How are YOU feeling?
So yesterday I went ahead and spilt my guts in a private Facebook group and came clean about my mental health and how I'm still works in progress. Considering everything I'm doing well. I posted it as a last minute thing, debating with myself whether it was the right thing to do since it contained the harsh reality of my struggles. I am still in loving shock from all the messages I received of encouragment and thanking me for sharing my story. I wasn't expecting it, I thought I'd post something last minute hoping Facebook will bury it. But no, that was not meant to be. I had a message, and my guides wanted me to share it. Sharing it was cathartic and opened the gates to more positive emotions. I went to cry alone in the bathroom because the messages I received after that were incredibly touching.
I had a loving childhood, my parents are sent from the Divine above, my siblings who I still adore and look up to to this very day. But things happened at the time, pictures lived and seen, words were spoken and hearts were broken. It took me a long time to accept all that have happened and when I do occasionally talk about it I do so by distancing myself from the emotional part. My family was my strength but not I could not talk about how I felt with all of them. We talk about what happened and for that you get a badge for bravery. But talking about emotions was not something we did. I was brought up to be strong and bold; moving to Switzerland tore down those walls and I realised that I could be strong AND vulnerable.
It was only lately that my therapist 'diagnosed' me as suffering from PTSD, a term which I usually associate with war not with what I saw or gone through. The fact that my ghosts were given a name made it easier for me to make peace and move on.
And I think this peace is what led me to write about it yesterday. As a coach and mother, I am an advocate of verbalising our emotions. My sons must hate me by now and dread the end game of a squabble. They know what comes next after all the shouting, the tears ... I ask them: But really, "how are you feeling?" As a mother, I know that if my boys are hurt my first instinct is to go and fight their wars and hold them close to me. I realised one thing though... if I do, they'll keep on carrying the burden of the squabble for some time. Naming the emotion is a release, a lesson learnt, freedom from the chains of the negative experience. Bottling up your emotions is suppressing them into your subconscious which in turn leads to limiting beliefs and other destructive patterns.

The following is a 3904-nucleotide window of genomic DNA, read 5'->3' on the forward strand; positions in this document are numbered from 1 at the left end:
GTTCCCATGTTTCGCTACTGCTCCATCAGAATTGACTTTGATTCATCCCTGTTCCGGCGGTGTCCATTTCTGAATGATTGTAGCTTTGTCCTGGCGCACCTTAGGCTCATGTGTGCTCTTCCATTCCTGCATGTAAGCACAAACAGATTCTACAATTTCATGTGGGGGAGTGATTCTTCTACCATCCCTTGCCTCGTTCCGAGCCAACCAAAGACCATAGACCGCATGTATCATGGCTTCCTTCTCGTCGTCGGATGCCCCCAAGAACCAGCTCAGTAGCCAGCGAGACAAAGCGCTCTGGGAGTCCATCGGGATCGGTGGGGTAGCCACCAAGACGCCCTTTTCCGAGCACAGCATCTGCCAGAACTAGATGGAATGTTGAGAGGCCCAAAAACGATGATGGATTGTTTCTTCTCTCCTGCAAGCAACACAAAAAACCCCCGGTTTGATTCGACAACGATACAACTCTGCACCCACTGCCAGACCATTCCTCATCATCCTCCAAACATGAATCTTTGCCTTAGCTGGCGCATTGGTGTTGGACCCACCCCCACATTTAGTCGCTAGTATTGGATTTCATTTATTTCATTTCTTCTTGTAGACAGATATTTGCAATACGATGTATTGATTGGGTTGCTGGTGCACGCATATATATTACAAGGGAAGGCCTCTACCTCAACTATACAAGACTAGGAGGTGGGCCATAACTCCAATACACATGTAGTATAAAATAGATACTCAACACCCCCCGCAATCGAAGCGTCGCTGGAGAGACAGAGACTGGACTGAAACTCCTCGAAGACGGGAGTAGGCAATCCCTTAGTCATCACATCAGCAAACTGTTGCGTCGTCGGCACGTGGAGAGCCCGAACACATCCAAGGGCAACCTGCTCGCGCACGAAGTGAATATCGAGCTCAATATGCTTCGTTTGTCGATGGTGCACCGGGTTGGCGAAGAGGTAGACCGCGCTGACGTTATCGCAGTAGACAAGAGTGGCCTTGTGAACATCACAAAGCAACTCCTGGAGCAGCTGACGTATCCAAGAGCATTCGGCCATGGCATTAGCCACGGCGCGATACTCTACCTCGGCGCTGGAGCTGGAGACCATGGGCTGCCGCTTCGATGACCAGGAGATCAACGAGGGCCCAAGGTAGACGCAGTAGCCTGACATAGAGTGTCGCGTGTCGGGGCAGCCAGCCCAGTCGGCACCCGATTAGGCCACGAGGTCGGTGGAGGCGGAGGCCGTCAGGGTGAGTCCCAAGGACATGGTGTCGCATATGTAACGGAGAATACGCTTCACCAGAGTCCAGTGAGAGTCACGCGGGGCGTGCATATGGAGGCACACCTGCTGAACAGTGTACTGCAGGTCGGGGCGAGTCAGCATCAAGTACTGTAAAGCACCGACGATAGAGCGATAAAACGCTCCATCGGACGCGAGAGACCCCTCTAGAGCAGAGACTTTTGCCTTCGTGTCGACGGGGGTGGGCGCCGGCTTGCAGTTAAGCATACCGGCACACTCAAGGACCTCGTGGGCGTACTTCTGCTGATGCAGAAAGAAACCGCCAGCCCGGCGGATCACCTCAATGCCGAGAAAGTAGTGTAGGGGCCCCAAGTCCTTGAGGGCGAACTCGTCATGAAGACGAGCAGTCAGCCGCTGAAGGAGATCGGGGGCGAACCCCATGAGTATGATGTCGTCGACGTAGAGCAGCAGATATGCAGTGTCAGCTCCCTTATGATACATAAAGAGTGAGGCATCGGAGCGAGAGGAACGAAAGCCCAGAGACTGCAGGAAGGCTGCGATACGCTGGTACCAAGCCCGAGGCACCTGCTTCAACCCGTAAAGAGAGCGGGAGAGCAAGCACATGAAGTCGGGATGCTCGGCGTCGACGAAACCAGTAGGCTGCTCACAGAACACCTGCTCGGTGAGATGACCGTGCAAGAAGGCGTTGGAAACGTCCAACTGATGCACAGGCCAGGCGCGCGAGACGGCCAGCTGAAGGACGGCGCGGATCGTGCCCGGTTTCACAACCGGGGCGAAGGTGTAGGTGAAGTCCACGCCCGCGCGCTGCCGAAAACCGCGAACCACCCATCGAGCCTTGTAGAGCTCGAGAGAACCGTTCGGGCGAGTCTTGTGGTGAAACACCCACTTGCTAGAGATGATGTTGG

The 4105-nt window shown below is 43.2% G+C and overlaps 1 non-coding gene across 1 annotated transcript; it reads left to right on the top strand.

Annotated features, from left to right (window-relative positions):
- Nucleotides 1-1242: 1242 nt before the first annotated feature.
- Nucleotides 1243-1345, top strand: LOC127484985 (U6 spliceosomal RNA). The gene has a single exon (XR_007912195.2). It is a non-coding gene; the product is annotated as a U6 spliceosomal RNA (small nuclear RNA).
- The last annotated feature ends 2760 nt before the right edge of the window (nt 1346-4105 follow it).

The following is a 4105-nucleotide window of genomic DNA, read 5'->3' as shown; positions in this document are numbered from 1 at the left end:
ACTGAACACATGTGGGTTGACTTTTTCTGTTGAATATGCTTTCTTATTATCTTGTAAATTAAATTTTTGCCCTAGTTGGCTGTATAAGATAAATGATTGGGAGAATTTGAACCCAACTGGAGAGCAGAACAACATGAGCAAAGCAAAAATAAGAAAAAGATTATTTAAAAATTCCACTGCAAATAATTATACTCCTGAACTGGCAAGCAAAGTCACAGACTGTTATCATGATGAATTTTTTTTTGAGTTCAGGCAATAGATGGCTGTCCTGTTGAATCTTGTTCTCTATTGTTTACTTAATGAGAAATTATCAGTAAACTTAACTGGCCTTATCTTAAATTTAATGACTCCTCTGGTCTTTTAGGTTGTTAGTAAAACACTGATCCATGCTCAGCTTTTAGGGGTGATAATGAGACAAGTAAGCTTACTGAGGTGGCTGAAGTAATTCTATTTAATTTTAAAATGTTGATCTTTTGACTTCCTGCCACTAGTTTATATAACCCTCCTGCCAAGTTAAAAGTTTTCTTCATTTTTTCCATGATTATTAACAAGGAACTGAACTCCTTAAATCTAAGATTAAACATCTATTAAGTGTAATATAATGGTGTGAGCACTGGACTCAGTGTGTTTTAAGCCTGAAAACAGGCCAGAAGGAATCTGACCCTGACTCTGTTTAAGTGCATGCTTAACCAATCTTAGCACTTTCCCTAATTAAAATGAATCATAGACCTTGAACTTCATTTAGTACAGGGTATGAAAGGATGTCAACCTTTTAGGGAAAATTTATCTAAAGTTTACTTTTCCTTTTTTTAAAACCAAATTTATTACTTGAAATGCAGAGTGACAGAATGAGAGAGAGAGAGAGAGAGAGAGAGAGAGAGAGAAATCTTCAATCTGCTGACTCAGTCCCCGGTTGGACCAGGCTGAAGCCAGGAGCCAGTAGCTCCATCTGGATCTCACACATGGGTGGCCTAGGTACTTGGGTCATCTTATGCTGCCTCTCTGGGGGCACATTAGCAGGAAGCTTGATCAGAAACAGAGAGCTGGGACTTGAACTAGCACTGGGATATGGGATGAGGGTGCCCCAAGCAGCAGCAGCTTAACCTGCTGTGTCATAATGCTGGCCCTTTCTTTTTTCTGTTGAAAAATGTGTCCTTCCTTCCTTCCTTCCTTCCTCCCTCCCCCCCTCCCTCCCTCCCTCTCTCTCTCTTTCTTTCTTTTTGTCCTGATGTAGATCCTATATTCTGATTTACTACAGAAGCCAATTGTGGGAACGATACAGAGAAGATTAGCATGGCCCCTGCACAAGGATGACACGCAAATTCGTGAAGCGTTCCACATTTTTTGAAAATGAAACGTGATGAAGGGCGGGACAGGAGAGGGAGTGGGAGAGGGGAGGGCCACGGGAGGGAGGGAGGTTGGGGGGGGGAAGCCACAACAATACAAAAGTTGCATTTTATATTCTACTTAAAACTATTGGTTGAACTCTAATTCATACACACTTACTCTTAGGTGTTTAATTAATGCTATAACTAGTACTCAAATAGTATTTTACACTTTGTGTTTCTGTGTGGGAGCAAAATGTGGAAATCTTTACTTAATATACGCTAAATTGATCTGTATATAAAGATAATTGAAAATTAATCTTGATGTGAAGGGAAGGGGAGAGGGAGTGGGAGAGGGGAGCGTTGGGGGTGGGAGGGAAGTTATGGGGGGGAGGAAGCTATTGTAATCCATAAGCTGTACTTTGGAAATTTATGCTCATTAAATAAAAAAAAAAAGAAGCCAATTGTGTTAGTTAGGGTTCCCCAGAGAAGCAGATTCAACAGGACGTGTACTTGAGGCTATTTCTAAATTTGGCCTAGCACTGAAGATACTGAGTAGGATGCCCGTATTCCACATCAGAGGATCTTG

It is a release to express our emotions out in the open and if you're lucky to find people like I did who are ready to listen empathically and non-judgmentally, then your journey to recovery is guaranteed. But it takes courage to speak up.
Here's what I wrote (minus the bad bits)
"I believe, I was meant to go through all this to be able to understand my gifts and my purpose here on this planet. For a long time I attached my self-worth to my looks, my appearance on local (Maltese) TV programmes and my popularity as a teacher. When I moved to Switzerland I lost all of that. Or rather, I needed to rediscover my own self-worth based on who I am and not the compliments I received. My real healing started then, the moment I felt alone was when my anxiety hit me and all the things I suppressed started to reappear. Years of therapy work, studying, learning, meditating and just being instead of doing have brought me to this point in my life. I am vulnerable and I do mistakes, a lot, and I do spiral out of control every now and then. But if I learnt anything from my past is to cry, scream, sit still then put on my big girl pants and keep on painting my life with vibrant colours. What my journey has taught me is that no matter who you are, where you come from or what you do, you are important and unique. We all yearn to be understood, loved and to have someone listen to us, empathically and non-judgmental."